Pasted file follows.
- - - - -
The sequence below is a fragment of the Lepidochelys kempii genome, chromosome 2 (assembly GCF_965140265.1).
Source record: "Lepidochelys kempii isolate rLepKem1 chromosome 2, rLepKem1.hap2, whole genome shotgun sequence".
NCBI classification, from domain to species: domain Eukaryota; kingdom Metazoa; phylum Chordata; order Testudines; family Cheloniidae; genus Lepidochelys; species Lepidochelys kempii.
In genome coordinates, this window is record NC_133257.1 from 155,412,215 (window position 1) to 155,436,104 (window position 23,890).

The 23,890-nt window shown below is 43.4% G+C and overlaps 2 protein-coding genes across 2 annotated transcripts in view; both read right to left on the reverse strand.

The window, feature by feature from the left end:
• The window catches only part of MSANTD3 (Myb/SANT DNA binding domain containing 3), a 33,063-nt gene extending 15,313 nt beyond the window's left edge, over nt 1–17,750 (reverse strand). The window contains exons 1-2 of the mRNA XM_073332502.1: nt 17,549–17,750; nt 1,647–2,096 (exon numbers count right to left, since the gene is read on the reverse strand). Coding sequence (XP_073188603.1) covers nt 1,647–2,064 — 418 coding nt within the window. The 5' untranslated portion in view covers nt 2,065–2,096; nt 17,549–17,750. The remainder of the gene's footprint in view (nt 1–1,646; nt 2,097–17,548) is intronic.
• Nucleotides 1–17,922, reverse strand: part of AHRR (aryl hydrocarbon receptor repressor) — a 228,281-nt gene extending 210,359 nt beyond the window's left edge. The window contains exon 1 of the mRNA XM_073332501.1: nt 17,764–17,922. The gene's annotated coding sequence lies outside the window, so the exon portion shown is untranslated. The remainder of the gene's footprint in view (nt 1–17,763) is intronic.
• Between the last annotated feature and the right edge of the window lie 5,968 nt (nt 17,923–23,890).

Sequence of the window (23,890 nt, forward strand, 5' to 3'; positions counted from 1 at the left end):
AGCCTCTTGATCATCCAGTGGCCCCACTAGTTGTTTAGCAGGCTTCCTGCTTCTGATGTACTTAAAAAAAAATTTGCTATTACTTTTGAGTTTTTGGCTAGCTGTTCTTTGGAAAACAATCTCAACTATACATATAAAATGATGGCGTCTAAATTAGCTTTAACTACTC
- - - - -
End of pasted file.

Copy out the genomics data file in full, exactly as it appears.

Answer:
The sequence below is a fragment of the Lepidochelys kempii genome, chromosome 2 (assembly GCF_965140265.1).
Source record: "Lepidochelys kempii isolate rLepKem1 chromosome 2, rLepKem1.hap2, whole genome shotgun sequence".
NCBI classification, from domain to species: domain Eukaryota; kingdom Metazoa; phylum Chordata; order Testudines; family Cheloniidae; genus Lepidochelys; species Lepidochelys kempii.
In genome coordinates, this window is record NC_133257.1 from 155,412,215 (window position 1) to 155,436,104 (window position 23,890).

The 23,890-nt window shown below is 43.4% G+C and overlaps 2 protein-coding genes across 2 annotated transcripts in view; both read right to left on the reverse strand.

The window, feature by feature from the left end:
• The window catches only part of MSANTD3 (Myb/SANT DNA binding domain containing 3), a 33,063-nt gene extending 15,313 nt beyond the window's left edge, over nt 1–17,750 (reverse strand). The window contains exons 1-2 of the mRNA XM_073332502.1: nt 17,549–17,750; nt 1,647–2,096 (exon numbers count right to left, since the gene is read on the reverse strand). Coding sequence (XP_073188603.1) covers nt 1,647–2,064 — 418 coding nt within the window. The 5' untranslated portion in view covers nt 2,065–2,096; nt 17,549–17,750. The remainder of the gene's footprint in view (nt 1–1,646; nt 2,097–17,548) is intronic.
• Nucleotides 1–17,922, reverse strand: part of AHRR (aryl hydrocarbon receptor repressor) — a 228,281-nt gene extending 210,359 nt beyond the window's left edge. The window contains exon 1 of the mRNA XM_073332501.1: nt 17,764–17,922. The gene's annotated coding sequence lies outside the window, so the exon portion shown is untranslated. The remainder of the gene's footprint in view (nt 1–17,763) is intronic.
• Between the last annotated feature and the right edge of the window lie 5,968 nt (nt 17,923–23,890).

Sequence of the window (23,890 nt, forward strand, 5' to 3'; positions counted from 1 at the left end):
AGCCTCTTGATCATCCAGTGGCCCCACTAGTTGTTTAGCAGGCTTCCTGCTTCTGATGTACTTAAAAAAAAATTTGCTATTACTTTTGAGTTTTTGGCTAGCTGTTCTTTGGAAAACAATCTCAACTATACATATAAAATGATGGCGTCTAAATTAGCTTTAACTACTC